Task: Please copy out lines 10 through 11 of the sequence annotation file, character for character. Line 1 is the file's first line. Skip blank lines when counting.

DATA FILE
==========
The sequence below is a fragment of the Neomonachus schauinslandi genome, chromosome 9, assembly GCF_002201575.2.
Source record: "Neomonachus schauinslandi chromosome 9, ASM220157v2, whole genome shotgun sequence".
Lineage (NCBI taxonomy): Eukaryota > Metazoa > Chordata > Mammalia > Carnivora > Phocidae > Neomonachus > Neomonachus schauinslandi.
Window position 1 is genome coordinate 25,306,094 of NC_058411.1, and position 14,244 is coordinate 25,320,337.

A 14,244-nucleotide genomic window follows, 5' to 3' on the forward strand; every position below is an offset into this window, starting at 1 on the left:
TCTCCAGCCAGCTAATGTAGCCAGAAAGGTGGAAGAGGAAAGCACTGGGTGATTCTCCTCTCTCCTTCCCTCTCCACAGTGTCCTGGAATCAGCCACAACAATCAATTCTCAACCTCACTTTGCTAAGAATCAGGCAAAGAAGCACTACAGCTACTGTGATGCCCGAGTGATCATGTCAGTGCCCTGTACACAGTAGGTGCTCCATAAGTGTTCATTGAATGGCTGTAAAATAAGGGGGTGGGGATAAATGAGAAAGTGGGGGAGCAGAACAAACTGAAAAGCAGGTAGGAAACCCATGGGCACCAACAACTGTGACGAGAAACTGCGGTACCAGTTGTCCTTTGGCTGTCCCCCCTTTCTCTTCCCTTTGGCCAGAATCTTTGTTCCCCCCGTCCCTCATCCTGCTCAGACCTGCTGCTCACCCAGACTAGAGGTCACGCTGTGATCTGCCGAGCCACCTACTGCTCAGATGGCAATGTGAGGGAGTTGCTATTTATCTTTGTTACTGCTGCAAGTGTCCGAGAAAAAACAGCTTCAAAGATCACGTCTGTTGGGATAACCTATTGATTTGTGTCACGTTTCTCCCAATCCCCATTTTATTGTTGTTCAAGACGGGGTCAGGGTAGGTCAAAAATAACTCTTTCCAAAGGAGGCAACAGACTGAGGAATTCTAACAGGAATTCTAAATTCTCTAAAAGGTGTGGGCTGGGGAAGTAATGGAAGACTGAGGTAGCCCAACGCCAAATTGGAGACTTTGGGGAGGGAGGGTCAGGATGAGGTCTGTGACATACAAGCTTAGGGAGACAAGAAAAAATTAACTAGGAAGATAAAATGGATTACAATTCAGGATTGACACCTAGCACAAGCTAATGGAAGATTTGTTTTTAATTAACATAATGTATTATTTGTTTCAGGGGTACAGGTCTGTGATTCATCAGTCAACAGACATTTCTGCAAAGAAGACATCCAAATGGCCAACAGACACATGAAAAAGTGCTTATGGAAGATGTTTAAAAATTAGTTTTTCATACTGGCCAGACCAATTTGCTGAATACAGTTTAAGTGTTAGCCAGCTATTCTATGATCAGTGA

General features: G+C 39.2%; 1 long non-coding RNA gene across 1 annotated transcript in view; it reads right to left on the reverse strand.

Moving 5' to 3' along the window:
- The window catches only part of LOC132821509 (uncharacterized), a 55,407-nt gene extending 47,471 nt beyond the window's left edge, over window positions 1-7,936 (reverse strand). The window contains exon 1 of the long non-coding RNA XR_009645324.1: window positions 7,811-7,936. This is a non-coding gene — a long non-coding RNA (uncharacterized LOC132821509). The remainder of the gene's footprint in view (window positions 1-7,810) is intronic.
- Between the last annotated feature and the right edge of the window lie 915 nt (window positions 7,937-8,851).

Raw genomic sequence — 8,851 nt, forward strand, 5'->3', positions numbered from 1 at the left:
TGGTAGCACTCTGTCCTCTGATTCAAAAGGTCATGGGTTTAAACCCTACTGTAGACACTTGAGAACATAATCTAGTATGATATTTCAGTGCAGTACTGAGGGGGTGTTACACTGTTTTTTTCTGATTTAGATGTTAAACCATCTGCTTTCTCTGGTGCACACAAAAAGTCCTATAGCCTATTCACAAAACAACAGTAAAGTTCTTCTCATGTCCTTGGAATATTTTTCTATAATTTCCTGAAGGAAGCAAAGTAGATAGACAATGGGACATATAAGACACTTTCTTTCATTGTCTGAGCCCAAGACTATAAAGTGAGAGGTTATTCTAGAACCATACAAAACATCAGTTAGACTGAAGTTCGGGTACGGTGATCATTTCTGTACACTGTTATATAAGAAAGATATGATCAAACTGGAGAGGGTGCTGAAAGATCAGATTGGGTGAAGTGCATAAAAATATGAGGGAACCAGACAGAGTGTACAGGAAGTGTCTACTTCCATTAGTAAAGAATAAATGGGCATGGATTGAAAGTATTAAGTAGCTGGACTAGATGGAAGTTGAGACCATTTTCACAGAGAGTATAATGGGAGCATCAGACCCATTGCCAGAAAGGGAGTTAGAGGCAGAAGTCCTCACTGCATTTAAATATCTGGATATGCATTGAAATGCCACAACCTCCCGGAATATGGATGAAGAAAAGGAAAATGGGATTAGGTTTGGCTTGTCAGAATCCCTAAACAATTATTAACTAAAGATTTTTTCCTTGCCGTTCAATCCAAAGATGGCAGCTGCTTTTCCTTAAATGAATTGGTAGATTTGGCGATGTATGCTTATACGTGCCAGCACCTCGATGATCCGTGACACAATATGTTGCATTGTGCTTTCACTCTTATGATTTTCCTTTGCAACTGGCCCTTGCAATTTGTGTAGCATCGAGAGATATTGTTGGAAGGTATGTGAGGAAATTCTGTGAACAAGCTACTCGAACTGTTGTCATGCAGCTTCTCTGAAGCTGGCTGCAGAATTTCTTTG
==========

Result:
- Between the last annotated feature and the right edge of the window lie 915 nt (window positions 7,937-8,851).

Raw genomic sequence — 8,851 nt, forward strand, 5'->3', positions numbered from 1 at the left: